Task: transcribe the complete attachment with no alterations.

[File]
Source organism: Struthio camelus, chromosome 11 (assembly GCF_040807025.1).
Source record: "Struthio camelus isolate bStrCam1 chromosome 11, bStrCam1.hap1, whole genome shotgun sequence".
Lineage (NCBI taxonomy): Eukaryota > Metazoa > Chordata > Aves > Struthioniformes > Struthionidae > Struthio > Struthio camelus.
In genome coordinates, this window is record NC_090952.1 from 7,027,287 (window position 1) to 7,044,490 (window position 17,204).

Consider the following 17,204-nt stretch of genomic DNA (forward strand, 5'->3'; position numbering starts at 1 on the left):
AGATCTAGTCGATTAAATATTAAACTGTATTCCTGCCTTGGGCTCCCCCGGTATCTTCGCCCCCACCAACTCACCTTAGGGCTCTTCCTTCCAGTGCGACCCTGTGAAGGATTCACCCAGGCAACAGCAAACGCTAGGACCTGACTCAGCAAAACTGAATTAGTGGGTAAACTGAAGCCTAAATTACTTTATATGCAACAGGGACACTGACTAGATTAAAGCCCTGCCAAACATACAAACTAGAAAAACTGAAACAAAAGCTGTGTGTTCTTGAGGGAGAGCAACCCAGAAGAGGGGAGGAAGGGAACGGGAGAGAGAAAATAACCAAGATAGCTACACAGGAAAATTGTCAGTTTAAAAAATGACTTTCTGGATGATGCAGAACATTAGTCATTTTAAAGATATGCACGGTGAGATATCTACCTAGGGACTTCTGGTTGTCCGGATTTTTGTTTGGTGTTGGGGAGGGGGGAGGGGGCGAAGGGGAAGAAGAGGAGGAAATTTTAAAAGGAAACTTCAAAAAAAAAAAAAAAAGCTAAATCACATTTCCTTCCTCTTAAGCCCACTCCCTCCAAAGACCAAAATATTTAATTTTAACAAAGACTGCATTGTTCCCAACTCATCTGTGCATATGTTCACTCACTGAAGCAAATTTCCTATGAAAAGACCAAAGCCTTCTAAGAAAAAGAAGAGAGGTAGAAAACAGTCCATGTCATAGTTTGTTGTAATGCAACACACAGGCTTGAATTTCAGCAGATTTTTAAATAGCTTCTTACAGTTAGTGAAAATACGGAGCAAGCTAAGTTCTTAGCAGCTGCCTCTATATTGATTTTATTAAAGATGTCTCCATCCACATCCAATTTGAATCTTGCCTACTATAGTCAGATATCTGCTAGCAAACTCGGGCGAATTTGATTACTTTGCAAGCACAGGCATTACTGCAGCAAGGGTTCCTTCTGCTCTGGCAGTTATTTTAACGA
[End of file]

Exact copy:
Source organism: Struthio camelus, chromosome 11 (assembly GCF_040807025.1).
Source record: "Struthio camelus isolate bStrCam1 chromosome 11, bStrCam1.hap1, whole genome shotgun sequence".
Lineage (NCBI taxonomy): Eukaryota > Metazoa > Chordata > Aves > Struthioniformes > Struthionidae > Struthio > Struthio camelus.
In genome coordinates, this window is record NC_090952.1 from 7,027,287 (window position 1) to 7,044,490 (window position 17,204).

Consider the following 17,204-nt stretch of genomic DNA (forward strand, 5'->3'; position numbering starts at 1 on the left):
AGATCTAGTCGATTAAATATTAAACTGTATTCCTGCCTTGGGCTCCCCCGGTATCTTCGCCCCCACCAACTCACCTTAGGGCTCTTCCTTCCAGTGCGACCCTGTGAAGGATTCACCCAGGCAACAGCAAACGCTAGGACCTGACTCAGCAAAACTGAATTAGTGGGTAAACTGAAGCCTAAATTACTTTATATGCAACAGGGACACTGACTAGATTAAAGCCCTGCCAAACATACAAACTAGAAAAACTGAAACAAAAGCTGTGTGTTCTTGAGGGAGAGCAACCCAGAAGAGGGGAGGAAGGGAACGGGAGAGAGAAAATAACCAAGATAGCTACACAGGAAAATTGTCAGTTTAAAAAATGACTTTCTGGATGATGCAGAACATTAGTCATTTTAAAGATATGCACGGTGAGATATCTACCTAGGGACTTCTGGTTGTCCGGATTTTTGTTTGGTGTTGGGGAGGGGGGAGGGGGCGAAGGGGAAGAAGAGGAGGAAATTTTAAAAGGAAACTTCAAAAAAAAAAAAAAAAGCTAAATCACATTTCCTTCCTCTTAAGCCCACTCCCTCCAAAGACCAAAATATTTAATTTTAACAAAGACTGCATTGTTCCCAACTCATCTGTGCATATGTTCACTCACTGAAGCAAATTTCCTATGAAAAGACCAAAGCCTTCTAAGAAAAAGAAGAGAGGTAGAAAACAGTCCATGTCATAGTTTGTTGTAATGCAACACACAGGCTTGAATTTCAGCAGATTTTTAAATAGCTTCTTACAGTTAGTGAAAATACGGAGCAAGCTAAGTTCTTAGCAGCTGCCTCTATATTGATTTTATTAAAGATGTCTCCATCCACATCCAATTTGAATCTTGCCTACTATAGTCAGATATCTGCTAGCAAACTCGGGCGAATTTGATTACTTTGCAAGCACAGGCATTACTGCAGCAAGGGTTCCTTCTGCTCTGGCAGTTATTTTAACGA